And it does make financial sense. These breaches could cost a company upwards of $200M and up – and that could be a conservative estimate.
ITI: Speaking of coverage options and choices, what is traditionally covered by today’s policies? What isn’t?
LE: There are a few different coverage options or types that are available to businesses, and those include data compromise protection, identity recovery protection, and cybersecurity damage by a virus or computer attack – and that includes restoring damaged or lost data.
Also, there are two types of coverage – first party coverage and third party coverage. First party coverage insurers anything that is done to an enterprise’s networks and data – that can include data destruction, distributed denial of service (DDoS) and other attacks. Third party coverage is for attacks that do damage to others, such as damage that results from failure to safeguard data. For example, the consumer data that was compromised in the Experian breach would be covered under third party coverage.
But there is another element to cybersecurity insurance – risk management. The insurance companies don’t want their customers to experience a breach since it would result in them having to pay claims. So, they work with their customers to ensure that they’re protecting their data. This is similar to what insurers do with liability insurance, where they go on-site and work with their customers to conduct risk-assessments and put safeguards in place.
ITI: Why are they difficult for insurers to price and underwrite for insurers?
LE: There is very little actuarial data available for the insurance companies to use to accurately price the third party coverage going forward. In order for companies to come up with actuarial sound pricing, there has to be some data available to them to determine reasonable premiums. This is starting to change, however. Catastrophe modeling companies are working to helping these insurance companies by establishing models that they can use in the actuarial process.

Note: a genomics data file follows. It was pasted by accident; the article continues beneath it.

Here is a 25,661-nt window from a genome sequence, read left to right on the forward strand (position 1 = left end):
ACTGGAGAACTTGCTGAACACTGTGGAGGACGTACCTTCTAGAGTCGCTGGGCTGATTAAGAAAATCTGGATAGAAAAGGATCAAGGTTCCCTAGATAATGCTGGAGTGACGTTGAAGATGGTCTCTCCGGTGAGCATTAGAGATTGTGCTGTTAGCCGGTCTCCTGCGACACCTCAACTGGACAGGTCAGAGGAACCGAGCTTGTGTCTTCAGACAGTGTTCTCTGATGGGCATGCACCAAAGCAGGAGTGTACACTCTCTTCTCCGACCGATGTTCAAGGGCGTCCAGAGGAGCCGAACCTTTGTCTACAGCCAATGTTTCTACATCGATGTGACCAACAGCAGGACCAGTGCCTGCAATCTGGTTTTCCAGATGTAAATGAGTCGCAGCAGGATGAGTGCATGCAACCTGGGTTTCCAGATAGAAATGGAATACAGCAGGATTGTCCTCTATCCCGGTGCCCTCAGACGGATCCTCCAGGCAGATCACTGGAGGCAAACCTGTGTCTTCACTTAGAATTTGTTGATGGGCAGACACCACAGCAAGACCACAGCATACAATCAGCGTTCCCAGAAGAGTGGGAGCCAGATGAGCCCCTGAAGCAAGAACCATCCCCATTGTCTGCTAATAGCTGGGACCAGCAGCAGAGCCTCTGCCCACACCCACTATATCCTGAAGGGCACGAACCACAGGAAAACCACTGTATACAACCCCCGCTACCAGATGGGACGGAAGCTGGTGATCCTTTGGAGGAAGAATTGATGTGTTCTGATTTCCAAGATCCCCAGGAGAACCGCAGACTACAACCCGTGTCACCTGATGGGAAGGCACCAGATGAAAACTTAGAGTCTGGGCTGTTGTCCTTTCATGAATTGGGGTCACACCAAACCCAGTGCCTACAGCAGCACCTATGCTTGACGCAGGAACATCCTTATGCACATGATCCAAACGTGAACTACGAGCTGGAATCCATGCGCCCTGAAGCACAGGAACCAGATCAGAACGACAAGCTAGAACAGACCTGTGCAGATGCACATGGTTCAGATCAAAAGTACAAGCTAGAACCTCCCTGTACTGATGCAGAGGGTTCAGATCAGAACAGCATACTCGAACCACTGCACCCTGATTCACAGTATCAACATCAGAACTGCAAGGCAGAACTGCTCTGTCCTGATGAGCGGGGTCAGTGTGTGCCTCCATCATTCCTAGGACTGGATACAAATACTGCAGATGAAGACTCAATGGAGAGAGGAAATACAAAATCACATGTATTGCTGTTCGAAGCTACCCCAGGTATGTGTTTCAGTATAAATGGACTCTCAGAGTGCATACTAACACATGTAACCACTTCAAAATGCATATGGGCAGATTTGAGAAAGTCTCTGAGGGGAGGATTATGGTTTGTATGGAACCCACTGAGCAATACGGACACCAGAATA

Then there’s the issue of uncertainty and unpredictability. Companies that have invested in the best cybersecurity defenses and that are following the best procedures could still fall victim to a cybersecurity breach as a result of third parties, vendors and other trusted partners in their supply chain that aren’t as astute with their security statures. This makes it even harder to establish what a company’s cybersecurity risk is.
ITI: Do you think adoption will increase in the near future? Why or why not?
LE: Adoption is certainly going to increase as a result of a number of factors. Part of it is going to be the publicity around some of these major breaches as they happen. Each time they happen, companies will become increasingly aware of the impact on their business.
Then there’s planning and budgeting. As executives become increasingly aware of the impact of breaches, they’re starting to budget more for cybersecurity security. And part of that budget will include insurance costs. And their boards are starting to put pressure on them to ensure that part of that budget is spent on cybersecurity insurance.